The Fate Of The Kings Of The Road

Philippine jeepneys are back on the street, but for how long?

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George Buid
George Buidhttp://www.georgebuid.com/
An independent photojournalist of the Philippines capturing life as it passes by. He contributes to different news outlet and press publications.

PHILIPPINES. Manila. The transportation sector has been one of the most affected industries during the coronavirus pandemic. The public utility jeeps (PUJ), or jeepneys, are among the many business casualties of the COVID-19 lockdown. Operators have lost their livelihoods since the start of the quarantine in March 2020.

The traditional Philippine jeepney is also called the king of the road in the Philippines.
Image by George Buid ©2018

Stranded without income. The lockdown left the local road kings without a way to make money. Driving is the only means of making a living for many Philippine jeepney operators. A driver was reduced to begging on 11 April. City authorities detained him after seeing him plead for money in the streets. Transcontinental Times returned on 19 April and spoke with the former operator turned beggar. Mang Elvie, the jeepney driver who had been detained for beseeching money, said he´s in a bad situation. He and many other drivers don’t know what to do for money. The local government has offered no financial aid or food packs.  He can’t go back to Occidental Mindoro, where he lives, because of the lockdown. Many of the displaced drivers only receive help from their neighbors or from those passing by and feel motivated to drop a coin into an upturned hat for charity. Sadly, it´s not enough for the nine of them currently living at the jeepney terminal.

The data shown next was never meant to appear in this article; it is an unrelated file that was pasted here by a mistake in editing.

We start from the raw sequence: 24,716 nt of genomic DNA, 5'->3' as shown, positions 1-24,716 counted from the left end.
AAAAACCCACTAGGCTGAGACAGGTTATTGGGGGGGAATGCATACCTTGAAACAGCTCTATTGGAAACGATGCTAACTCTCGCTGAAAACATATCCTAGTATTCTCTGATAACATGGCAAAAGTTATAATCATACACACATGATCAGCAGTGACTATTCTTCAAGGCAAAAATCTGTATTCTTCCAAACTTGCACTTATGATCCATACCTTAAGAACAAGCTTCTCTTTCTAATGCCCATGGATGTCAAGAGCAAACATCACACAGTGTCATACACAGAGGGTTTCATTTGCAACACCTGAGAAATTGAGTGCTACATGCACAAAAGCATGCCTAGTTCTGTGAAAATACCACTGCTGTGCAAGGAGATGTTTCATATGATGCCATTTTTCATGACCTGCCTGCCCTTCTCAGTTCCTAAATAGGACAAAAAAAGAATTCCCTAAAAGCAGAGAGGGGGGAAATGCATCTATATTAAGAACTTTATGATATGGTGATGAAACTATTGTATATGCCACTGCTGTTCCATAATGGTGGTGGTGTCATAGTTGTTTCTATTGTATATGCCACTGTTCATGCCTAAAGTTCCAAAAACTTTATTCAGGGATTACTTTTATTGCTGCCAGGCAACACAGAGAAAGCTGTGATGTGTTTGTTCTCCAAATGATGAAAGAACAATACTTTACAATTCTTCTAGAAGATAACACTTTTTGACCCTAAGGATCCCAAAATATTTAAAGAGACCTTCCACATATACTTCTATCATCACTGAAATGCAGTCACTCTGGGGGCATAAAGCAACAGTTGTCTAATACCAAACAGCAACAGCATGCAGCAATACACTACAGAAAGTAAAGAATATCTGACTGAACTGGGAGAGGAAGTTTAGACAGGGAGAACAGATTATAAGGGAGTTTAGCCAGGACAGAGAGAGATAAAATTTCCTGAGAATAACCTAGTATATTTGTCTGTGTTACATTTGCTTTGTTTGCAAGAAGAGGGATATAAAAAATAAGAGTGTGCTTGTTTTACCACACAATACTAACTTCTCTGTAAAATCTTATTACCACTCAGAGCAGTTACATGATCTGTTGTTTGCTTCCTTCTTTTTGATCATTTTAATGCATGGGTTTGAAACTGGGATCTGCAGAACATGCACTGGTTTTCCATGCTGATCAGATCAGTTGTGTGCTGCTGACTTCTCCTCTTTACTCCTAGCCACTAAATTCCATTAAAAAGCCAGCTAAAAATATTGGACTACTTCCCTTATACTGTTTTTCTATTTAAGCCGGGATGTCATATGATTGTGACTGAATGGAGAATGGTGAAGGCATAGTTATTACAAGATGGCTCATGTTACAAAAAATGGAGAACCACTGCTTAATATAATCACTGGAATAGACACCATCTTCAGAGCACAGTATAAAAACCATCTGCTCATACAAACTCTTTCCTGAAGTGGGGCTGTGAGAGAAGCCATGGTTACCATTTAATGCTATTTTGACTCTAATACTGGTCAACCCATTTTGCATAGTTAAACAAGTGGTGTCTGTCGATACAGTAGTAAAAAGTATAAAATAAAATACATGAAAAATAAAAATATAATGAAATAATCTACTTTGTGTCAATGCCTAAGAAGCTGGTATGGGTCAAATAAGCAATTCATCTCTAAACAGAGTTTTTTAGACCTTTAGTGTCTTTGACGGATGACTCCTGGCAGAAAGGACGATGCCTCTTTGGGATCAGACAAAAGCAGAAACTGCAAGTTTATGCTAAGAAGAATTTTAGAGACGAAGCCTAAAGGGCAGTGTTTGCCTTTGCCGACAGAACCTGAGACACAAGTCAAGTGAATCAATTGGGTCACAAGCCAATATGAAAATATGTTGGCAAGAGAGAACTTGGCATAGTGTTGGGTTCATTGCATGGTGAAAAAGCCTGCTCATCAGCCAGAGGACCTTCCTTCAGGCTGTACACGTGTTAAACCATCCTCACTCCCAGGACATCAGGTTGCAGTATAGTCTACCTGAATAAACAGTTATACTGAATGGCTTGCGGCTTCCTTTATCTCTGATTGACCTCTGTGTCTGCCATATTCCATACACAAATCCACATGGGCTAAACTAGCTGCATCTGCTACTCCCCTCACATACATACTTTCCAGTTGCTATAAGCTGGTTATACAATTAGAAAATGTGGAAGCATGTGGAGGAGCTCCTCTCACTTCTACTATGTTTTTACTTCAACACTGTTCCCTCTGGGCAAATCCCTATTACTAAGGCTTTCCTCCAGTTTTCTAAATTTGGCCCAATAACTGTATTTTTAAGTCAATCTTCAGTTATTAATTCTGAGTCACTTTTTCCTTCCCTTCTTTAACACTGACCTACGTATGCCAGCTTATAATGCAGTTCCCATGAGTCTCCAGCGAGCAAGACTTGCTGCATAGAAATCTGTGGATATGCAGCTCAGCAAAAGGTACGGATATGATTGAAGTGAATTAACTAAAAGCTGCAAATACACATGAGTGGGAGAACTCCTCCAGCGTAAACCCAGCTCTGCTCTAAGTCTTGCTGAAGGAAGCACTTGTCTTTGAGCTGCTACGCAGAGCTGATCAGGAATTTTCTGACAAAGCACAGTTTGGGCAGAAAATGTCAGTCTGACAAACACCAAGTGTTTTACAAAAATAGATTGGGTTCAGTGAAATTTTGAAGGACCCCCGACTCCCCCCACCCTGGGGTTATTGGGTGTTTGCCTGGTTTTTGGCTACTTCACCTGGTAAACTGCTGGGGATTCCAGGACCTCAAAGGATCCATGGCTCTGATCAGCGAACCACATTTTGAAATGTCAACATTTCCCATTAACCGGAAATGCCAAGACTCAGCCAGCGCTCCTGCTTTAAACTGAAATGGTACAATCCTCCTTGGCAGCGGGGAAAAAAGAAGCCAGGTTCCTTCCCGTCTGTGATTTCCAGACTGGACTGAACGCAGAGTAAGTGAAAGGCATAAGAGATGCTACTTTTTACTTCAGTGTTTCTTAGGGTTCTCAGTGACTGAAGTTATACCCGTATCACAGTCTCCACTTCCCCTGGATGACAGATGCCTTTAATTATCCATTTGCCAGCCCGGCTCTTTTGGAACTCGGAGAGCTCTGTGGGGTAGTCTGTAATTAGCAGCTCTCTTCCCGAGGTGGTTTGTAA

Jeepney driver begging on the street.
A jeepney driver begging at the side of the road.
Image by George Buid ©2020
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The government finally allowed jeepneys to resume operations. After three months, the government decided to allow the jeepneys to operate as of 3 July. The Land Transportation and Franchising Regulatory Board (LTFRB), released the guidelines for roadworthy vehicles with Memorandum Circular 2020-026 under the general community quarantine. Each driver has to download their own QR codes from the LTFRB website. Each vehicle has to follow special health protocols. At present, the government is only allowing 49 jeepney routes to resume. A group of drivers told Transcontinental Times that the government succeeded in phasing out the traditional jeepneys. Since May 2017, the government planned to replace the traditional conveyance with more modernized jeepneys. The updated vehicles run on Euro 4-compliant diesel engines or as electric vehicles.

The last hurrah for the road kings? Most of the Philippine jeepneys running since 6 July are doing so with shorter routes. The operators are following the health protocols established to help prevent the spread of COVID-19. However, the group of drivers who work the Boni Ave. to Stop and Shop route, which includes Mang Elvie, are dismayed. They said that when their franchise expired on 31 Dec., the government wouldn´t allow them to renew. This could be a sign of the times and the final days of the traditional jeepneys.

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